An investigation of beliefs and practices of conservative Protestant parents and the cultural applicability of child parent relationship therapy.

Description:

The purpose of this study was to conduct a survey to identify the beliefs and practices of conservative Protestant parents, which assisted in clarifying the assertions in the current literature regarding conservative Protestant parenting. Additionally, this researcher sought to determine the applicability of child parent relationship therapy (CPRT), a filial therapy model based upon the principles of child centered play therapy, for conservative Protestant parents by ascertaining the need for cultural modifications. Beliefs and practices of conservative Protestants were measured using the Protestant Parenting Inventory (PPI), an original instrument developed through a series of focus groups and pilot testings. The population comprised 148 mothers and fathers from 4 Southern Baptist churches in and around the Dallas/Fort Worth metroplex. Exploratory factor analysis was applied to the data in order to increase internal consistency estimates and percent of explained variance. Criterion coding of demographic data allowed a multiple regression analysis to determine which demographic variables were significant predictors of participant responses on the PPI. Descriptive statistics allowed the researcher to investigate the compatibility of conservative Protestants and CPRT. Results of this study both confirm and refute past findings regarding conservative Protestants. Results also revealed the need for some cultural modifications to CPRT in order to make it an acceptable parenting resource for conservative Protestant parents.

Creator(s): McClung, Tracy M.
Creation Date: May 2007
Partner(s):
UNT Libraries
Collection(s):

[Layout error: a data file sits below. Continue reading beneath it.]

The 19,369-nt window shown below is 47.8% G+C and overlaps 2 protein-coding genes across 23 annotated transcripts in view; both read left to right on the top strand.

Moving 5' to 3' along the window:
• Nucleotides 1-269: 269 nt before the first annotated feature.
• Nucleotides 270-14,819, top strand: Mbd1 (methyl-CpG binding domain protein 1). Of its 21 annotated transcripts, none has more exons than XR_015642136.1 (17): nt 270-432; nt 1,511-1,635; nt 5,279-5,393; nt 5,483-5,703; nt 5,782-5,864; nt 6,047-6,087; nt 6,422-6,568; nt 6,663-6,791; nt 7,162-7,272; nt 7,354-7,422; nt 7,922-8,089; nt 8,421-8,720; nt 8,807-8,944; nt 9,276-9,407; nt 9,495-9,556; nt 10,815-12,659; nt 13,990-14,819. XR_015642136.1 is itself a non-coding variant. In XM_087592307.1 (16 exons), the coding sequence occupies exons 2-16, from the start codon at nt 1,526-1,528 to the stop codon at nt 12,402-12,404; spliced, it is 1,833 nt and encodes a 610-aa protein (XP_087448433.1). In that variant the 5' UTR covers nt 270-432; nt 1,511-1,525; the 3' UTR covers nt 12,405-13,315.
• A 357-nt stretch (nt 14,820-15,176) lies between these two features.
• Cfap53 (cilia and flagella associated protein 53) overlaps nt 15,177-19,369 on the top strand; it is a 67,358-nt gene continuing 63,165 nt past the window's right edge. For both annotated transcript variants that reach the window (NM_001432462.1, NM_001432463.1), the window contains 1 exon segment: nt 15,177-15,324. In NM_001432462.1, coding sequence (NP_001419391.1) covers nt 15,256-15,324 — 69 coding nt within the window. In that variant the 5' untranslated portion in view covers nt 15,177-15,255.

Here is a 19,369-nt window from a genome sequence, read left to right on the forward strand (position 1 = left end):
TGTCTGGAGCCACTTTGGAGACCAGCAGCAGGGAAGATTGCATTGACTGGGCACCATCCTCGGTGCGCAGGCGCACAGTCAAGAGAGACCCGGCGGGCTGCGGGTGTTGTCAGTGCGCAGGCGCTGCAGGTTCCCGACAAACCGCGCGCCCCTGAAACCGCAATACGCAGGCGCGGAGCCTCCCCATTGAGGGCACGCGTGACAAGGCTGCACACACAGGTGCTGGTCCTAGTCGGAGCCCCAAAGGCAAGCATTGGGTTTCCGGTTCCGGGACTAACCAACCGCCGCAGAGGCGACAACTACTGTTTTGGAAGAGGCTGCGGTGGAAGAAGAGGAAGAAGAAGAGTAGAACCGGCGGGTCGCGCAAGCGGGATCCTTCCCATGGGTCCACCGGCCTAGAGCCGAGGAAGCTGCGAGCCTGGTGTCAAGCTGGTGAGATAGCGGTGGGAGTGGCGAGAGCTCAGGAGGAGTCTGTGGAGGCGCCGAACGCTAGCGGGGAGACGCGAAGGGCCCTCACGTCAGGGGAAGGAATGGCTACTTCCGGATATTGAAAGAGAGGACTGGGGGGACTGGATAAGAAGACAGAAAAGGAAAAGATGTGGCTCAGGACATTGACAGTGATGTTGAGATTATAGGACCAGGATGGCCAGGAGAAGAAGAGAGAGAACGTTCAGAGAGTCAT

UNT Theses and Dissertations
Usage:
Total Uses: 304
Past 30 days: 8
Yesterday: 0
Creator (Author):
Publisher Info:
Publisher Name: University of North Texas
Place of Publication: Denton, Texas
Date(s):
  • Creation: May 2007
  • Digitized: September 18, 2007
Description:

The purpose of this study was to conduct a survey to identify the beliefs and practices of conservative Protestant parents, which assisted in clarifying the assertions in the current literature regarding conservative Protestant parenting. Additionally, this researcher sought to determine the applicability of child parent relationship therapy (CPRT), a filial therapy model based upon the principles of child centered play therapy, for conservative Protestant parents by ascertaining the need for cultural modifications. Beliefs and practices of conservative Protestants were measured using the Protestant Parenting Inventory (PPI), an original instrument developed through a series of focus groups and pilot testings. The population comprised 148 mothers and fathers from 4 Southern Baptist churches in and around the Dallas/Fort Worth metroplex. Exploratory factor analysis was applied to the data in order to increase internal consistency estimates and percent of explained variance. Criterion coding of demographic data allowed a multiple regression analysis to determine which demographic variables were significant predictors of participant responses on the PPI. Descriptive statistics allowed the researcher to investigate the compatibility of conservative Protestants and CPRT. Results of this study both confirm and refute past findings regarding conservative Protestants. Results also revealed the need for some cultural modifications to CPRT in order to make it an acceptable parenting resource for conservative Protestant parents.

Degree:
Level: Doctoral
Discipline: Counseling
Language(s):
Subject(s):
Keyword(s): Parenting | Protestant | filial therapy | child parent relationship therapy | cultural modifications
Contributor(s):
Partner:
UNT Libraries
Collection:
UNT Theses and Dissertations
Identifier:
  • OCLC: 180187374 |
  • ARK: ark:/67531/metadc3642
Resource Type: Thesis or Dissertation
Format: Text
Rights:
Access: Public
License: Copyright
Holder: McClung, Tracy M.
Statement: Copyright is held by the author, unless otherwise noted. All rights reserved.